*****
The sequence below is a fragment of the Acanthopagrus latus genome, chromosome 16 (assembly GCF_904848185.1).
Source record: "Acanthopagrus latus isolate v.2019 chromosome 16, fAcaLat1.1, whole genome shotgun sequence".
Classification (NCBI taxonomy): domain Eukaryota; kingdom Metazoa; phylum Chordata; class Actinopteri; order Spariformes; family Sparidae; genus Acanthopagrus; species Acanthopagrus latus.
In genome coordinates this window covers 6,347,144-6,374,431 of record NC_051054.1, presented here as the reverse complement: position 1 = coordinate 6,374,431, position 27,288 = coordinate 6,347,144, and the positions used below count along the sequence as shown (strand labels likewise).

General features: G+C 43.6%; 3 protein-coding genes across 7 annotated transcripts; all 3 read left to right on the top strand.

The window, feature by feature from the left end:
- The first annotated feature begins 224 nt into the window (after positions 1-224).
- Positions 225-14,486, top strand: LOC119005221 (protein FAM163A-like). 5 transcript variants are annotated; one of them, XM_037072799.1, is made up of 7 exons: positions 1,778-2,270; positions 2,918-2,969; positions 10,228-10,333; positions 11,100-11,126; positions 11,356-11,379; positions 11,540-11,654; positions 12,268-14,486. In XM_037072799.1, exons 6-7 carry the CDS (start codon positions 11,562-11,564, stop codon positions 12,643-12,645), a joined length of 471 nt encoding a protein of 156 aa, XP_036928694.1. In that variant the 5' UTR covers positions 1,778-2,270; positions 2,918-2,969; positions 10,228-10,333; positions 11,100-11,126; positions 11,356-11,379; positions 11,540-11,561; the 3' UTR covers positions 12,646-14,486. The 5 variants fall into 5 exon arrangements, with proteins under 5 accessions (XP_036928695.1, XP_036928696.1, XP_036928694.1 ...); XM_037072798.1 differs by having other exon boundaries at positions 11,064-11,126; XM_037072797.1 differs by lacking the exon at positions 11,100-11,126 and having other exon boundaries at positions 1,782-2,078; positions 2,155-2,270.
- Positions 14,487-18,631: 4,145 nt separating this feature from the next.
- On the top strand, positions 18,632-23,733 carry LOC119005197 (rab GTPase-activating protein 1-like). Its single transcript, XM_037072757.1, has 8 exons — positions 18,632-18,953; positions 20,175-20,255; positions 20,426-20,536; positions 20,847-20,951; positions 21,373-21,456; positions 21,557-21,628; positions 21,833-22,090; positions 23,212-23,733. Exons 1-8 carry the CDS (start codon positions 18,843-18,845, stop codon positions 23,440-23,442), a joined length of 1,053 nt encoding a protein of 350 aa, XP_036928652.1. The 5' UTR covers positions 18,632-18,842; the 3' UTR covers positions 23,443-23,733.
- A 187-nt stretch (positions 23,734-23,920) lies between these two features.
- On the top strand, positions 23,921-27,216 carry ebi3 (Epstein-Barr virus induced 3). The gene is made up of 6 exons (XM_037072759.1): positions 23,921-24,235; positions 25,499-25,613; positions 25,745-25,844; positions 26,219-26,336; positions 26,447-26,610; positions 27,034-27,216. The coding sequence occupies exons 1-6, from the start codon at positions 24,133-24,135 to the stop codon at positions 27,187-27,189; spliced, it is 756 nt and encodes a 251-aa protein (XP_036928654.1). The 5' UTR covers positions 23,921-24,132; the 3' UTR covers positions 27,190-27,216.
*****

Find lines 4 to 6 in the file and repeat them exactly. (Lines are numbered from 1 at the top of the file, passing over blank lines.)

In genome coordinates this window covers 6,347,144-6,374,431 of record NC_051054.1, presented here as the reverse complement: position 1 = coordinate 6,374,431, position 27,288 = coordinate 6,347,144, and the positions used below count along the sequence as shown (strand labels likewise).

General features: G+C 43.6%; 3 protein-coding genes across 7 annotated transcripts; all 3 read left to right on the top strand.

The window, feature by feature from the left end: